Director Greg Berlanti gives the film a teen drama/comedy tinge but with some heavier notes later on, allowing the story time to breathe and comically even creating a sort of procedural as Simon tries to figure out who Blue might be. He also depicts their email conversations quite astutely and convincingly, where other films focusing on modern technology often fall down.

This movie is so quintessentially American teen that it doesn’t really have a distinctive look or feel, though the suburban town setting feels cinematically authentic (it just feels…right in terms of all the cliches, from the school stadium to the unrealistically huge homes for small families). The teen oriented soundtrack, to its credit, does feature quite a few older songs, with the modern vinyl revival offering way older tracks played in Simon’s room (again – so massive for a teenager!)

Nick Robinson’s lead performance is probably the strongest on show, the young actor bringing a believable depth to Simon as he struggles with when and how to come out to his family and friends, and falls in love for the first time. He also effortlessly shows subtle shifts in behaviour as Simon tries to puzzle out who ‘Blue’ might be, as well as around his friends and family members as everything changes.

More than anything, Robinson is why this film worked for me, I think. Without him being as good, comfortable in his own skin and talented enough to give us a believable Simon, I’d be loath to give the film much more credit. This is largely down to the fairly awful supporting cast…

Katherine Langford (of 13 Reasons Why) is the stronger element of the three best friends, but her character is unfortunately largely ignored in favour of a more distracting love triangle involving the other two. As it is, the young actress doesn’t have much of a chance to show what got her noticed in the Netflix show, despite her character having interesting (and unexplored) depth in her friendship with Simon.

Alexandra Shipp and Jorge Lendeborg Jr are varying degrees of one note as the other two best friends, Shipp having a little more to do as the subject of another classmate’s affections (into which Simon is dragged) but is mostly underused otherwise, while Lendeborg Jr is like a lost puppy, wandering in and out of the film every so often as a pretty rote, sporty but friendly kid lost amidst the plot and more out-there characters.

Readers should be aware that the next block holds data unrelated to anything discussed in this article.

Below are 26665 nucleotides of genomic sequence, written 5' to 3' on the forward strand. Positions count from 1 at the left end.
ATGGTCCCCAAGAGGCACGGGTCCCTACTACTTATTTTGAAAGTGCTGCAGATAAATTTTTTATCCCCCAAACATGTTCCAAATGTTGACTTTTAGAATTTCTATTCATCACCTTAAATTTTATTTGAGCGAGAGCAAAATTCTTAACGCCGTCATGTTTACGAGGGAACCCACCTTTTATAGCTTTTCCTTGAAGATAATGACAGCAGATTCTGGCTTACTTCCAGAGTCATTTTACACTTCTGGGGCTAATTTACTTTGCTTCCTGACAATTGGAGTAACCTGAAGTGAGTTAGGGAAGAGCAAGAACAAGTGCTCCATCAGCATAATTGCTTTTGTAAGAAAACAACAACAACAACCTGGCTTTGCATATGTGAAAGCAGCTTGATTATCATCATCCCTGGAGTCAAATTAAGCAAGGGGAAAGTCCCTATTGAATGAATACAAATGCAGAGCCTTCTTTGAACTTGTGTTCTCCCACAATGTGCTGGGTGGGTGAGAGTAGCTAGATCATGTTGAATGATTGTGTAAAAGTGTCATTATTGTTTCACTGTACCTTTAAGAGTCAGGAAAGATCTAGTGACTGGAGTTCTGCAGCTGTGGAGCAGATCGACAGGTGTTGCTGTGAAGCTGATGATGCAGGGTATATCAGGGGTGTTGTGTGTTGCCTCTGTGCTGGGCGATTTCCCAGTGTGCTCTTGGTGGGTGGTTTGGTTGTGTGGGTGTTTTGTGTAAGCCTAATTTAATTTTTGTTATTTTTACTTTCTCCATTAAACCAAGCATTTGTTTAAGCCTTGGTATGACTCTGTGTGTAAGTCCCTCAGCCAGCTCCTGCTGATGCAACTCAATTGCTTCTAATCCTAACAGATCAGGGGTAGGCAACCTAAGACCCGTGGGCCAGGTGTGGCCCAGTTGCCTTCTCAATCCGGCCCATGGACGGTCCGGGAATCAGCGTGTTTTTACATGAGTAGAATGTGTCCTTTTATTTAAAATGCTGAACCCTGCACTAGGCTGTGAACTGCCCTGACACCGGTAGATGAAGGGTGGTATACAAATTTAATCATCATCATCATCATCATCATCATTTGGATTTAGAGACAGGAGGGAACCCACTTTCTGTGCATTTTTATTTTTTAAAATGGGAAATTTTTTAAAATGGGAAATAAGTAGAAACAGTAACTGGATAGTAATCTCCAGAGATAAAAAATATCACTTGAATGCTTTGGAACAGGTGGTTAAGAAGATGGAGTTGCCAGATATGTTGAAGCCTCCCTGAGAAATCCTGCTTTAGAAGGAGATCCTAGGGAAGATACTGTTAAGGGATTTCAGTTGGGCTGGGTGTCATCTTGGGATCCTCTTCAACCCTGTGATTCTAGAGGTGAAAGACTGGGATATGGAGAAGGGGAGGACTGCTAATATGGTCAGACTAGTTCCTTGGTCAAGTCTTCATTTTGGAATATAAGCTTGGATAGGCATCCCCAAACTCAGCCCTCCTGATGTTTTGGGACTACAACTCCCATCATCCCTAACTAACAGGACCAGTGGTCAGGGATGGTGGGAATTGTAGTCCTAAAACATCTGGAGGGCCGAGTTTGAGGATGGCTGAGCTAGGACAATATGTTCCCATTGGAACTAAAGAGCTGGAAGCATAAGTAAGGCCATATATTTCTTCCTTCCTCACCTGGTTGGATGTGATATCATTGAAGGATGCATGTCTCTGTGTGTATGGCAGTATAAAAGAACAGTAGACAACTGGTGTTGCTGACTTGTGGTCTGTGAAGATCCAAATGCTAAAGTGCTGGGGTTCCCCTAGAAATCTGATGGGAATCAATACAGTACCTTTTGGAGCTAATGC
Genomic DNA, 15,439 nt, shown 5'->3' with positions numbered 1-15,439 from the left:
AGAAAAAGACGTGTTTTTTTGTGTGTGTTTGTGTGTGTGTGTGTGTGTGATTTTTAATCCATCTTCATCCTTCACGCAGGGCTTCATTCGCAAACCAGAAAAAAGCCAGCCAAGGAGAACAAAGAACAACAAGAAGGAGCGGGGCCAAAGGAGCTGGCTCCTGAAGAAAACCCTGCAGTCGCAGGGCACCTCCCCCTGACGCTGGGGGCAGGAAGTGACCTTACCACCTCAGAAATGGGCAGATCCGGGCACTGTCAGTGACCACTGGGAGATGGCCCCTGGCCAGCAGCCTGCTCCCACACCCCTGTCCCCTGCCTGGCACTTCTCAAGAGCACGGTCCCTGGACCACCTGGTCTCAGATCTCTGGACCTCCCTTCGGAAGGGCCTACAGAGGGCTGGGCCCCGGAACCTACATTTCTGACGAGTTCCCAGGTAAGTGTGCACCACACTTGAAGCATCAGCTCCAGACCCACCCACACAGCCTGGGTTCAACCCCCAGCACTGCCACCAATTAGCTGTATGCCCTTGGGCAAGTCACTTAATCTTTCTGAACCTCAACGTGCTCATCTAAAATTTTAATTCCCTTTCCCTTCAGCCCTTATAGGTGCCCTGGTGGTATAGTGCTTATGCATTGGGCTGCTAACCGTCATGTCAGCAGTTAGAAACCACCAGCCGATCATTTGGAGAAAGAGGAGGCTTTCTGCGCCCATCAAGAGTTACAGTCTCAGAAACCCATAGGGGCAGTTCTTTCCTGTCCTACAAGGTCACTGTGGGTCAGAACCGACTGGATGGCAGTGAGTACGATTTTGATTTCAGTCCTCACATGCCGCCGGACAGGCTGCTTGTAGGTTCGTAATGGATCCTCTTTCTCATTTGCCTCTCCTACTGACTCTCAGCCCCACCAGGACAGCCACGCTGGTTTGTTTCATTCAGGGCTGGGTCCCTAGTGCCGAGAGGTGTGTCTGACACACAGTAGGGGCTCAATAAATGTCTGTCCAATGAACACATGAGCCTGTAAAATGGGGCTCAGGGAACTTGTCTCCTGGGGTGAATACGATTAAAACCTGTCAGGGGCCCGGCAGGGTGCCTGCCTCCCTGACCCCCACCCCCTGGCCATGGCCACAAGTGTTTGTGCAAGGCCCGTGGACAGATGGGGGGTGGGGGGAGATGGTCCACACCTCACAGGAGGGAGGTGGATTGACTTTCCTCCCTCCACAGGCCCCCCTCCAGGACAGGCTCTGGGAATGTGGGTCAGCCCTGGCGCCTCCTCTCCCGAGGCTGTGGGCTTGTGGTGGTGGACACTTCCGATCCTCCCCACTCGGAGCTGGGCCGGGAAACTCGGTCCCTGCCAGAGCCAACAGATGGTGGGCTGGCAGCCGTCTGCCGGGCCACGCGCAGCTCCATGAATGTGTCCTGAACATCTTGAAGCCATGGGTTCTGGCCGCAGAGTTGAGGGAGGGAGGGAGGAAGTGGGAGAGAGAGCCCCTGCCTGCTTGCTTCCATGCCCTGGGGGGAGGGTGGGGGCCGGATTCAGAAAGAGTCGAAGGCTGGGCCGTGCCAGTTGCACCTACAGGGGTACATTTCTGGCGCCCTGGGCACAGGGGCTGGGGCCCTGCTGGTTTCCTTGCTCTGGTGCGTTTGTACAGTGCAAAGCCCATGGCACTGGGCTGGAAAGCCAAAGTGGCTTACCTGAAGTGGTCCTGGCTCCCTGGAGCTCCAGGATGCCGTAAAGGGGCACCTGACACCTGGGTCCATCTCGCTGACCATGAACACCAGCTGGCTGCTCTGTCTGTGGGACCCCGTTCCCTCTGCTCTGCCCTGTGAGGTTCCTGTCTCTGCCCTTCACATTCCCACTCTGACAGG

The latter point comes in the form of the infuriating, bizarre Martin, played with insufferable snark by Logan Miller. As the kid who thinks he’s cool, but just isn’t, Miller’s performance is over the top, and yet where the plot takes Martin means that whatever the actor tries to do to stand out, something comes along to flip your view of him. He’s clearly trying hard, but the way the character is written means he ends up infuriating no matter how you end up feeling about him.

Garner and Duhamel managed to make me (and I imagine a lot of other viewers) feel old by playing the parents, quite well despite their poor characterisation. Garner’s mum is that sort of perfect liberal parent Hollywood loves to pretend exist everywhere, though she has a few touching scenes with Robinson, while Duhamel is clearly cleverly cast against stereotype as a seemingly macho dad with a lot of depth and sensitivity beneath the bluster.

One final mention ought to go to the disgraceful waste of Tony Hale as the principal – rare as it is to see Buster Bluth outside of Arrested Development, Hale is absolutely pointless here, saddled with terrible jokes (some that are really off-key given the film’s messages) and essentially dumb comic relief for any easily amused idiots watching.